AARP Eye Center
When Kristen Smith learned she could no longer visit her 90-year-old father and his cat, she worried about how they’d fare in his nursing home’s memory care unit near her home in Woodinville, Wash.
Her visits helped keep her father grounded and she kept watch over his cat, which he sometimes forgot to feed, said Smith, 60, in a phone interview.
AARP Membership — $12 for your first year when you sign up for Automatic Renewal
Get instant access to members-only products and hundreds of discounts, a free second membership, and a subscription to AARP The Magazine.
Coronavirus-inspired social distancing has spurred some families to embrace videoconferencing apps on smartphones and tablets to keep in touch, but Smith was skeptical that her dad would do that. “He doesn’t always understand how to use his phone,” she said. “He doesn’t understand FaceTime.”
Federal restrictions barring visitors to nursing homes — except in cases of compassionate care, such as end-of-life care — because of the coronavirus are frustrating relatives and friends of nursing home residents across the country.
“During this difficult time, it’s critical that residents are able to stay connected with their loved ones,” said Megan O’Reilly, AARP’s vice president of Health and Family. “Virtual visitation plays an important role in both the health and well-being of residents and their families. It also helps to protect against social isolation, which can have very real and serious health impacts.”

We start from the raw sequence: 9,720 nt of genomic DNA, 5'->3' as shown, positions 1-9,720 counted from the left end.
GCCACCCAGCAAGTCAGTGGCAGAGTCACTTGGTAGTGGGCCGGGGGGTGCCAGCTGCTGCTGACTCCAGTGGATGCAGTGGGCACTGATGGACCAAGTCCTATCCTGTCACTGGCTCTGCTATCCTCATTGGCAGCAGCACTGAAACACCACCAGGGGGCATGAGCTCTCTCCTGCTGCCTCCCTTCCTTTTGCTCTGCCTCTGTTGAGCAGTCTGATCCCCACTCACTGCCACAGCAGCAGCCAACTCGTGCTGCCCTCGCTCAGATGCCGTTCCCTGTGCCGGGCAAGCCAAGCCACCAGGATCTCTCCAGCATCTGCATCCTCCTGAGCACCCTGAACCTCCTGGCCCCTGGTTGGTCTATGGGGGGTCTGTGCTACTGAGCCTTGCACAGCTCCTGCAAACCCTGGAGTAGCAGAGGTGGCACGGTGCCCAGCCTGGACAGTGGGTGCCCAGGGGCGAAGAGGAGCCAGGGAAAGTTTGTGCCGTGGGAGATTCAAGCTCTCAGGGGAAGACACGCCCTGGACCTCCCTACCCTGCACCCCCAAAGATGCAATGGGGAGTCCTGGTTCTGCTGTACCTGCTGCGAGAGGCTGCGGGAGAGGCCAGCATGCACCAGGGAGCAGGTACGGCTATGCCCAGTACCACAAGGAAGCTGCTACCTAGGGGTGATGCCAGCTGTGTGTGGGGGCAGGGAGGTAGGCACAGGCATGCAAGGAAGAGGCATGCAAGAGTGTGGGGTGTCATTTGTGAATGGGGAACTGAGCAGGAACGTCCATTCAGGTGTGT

Earlier this month, AARP urged the federal Centers for Medicare and Medicaid Services (CMS) to update its guidance to nursing homes to require them to facilitate alternatives for in-person visits, with an emphasis on virtual communications.
“Such virtual visits can be essential to the emotional, mental, physical, and social well-being of nursing home residents,” AARP said in a letter to CMS. “For some residents, these virtual visits may be the difference between life and death.”
AARP also urged the federal agency to assign staff members as specific contacts for families, and provide a telephone hotline that families could call to get information about their relatives.
Catching up to televisit tech
One Northern California network of senior communities and services, called Eskaton, has swiftly boosted the number of tablets to help residents in its 450 skilled nursing home beds, said Sheri Peifer, Eskaton’s chief strategy officer.
“We used to have two to three of them. Now we have 10 to 15,” Peifer said in an interview. The nonprofit network is setting the tablets up with Zoom, Skype, Google Hangouts and FaceTime, she said.